Evidence of a defendant's prior bad acts is admissible only for limited purposes and subject to jury instructions explaining the permissible uses of the evidence and prohibiting an inference based upon propensity for criminality. N.J.R.E. 404(b); State v. Blakney, 189 N.J. 88, 92-93 (2006). Indeed, motive is an issue on which such evidence may be admitted, N.J.R.E. 404(b), and the trial court gave appropriate limiting instructions.
When the trial court has analyzed the question of admissibility of evidence of other crimes or wrongful acts in accordance with the controlling standards, the question for this court is whether the trial court abused its discretion. State v. Lykes, 192 N.J. 519, 534 (2007); see State v. Kemp, 195 N.J. 136, 149 (2008). In this case, Judge Hodgson conducted a proper analysis, concluded that this evidence of motive was highly probative and determined that the risk of prejudice did not warrant exclusion. We find no abuse of discretion, and we affirm his ruling on this evidence of motive substantially for the reasons stated by the judge in his oral decisions on the State's motion to introduce the evidence and in defendant's motion for a new trial. As with the arguments presented in support of Point I, the arguments defendant offers to establish this error are primarily based on the erroneous assumption that the jurors were given the unredacted transcript of defendant's custodial interrogation.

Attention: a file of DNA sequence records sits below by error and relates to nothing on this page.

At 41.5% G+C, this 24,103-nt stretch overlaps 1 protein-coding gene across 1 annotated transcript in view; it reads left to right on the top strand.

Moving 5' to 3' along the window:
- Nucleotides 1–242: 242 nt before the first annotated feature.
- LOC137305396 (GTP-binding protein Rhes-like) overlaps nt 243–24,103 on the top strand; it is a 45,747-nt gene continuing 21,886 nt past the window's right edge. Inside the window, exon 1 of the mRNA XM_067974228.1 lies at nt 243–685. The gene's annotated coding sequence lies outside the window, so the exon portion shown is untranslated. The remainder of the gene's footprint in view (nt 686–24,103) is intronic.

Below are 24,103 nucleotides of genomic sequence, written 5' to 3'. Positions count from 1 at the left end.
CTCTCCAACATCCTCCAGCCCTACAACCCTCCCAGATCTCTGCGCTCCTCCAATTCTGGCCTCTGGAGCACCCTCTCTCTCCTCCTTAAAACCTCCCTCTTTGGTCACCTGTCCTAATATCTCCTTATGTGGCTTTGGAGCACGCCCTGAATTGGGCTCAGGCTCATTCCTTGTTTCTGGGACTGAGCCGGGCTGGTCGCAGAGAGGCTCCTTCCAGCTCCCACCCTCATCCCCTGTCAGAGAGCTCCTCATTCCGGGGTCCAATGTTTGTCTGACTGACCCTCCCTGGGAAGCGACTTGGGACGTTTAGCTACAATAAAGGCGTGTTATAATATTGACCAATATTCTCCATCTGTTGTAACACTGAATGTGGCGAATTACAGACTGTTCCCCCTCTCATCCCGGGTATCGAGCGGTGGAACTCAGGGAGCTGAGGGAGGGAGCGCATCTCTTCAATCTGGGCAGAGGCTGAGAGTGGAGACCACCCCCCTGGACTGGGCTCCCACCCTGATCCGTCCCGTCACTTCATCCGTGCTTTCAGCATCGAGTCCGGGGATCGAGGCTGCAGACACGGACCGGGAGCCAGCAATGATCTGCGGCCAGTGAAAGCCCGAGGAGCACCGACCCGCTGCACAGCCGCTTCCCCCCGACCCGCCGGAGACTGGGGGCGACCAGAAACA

We have considered defendant's claim that his sentence is manifestly excessive and conclude that the judge based the sentence on facts supported by the record and a proper application of sentencing law. State v. Bieniek, 200 N.J. 601, 608 (2010); State v. Cassady, 198 N.J. 165, 180-81 (2009).
© 1992-2011 VersusLaw Inc.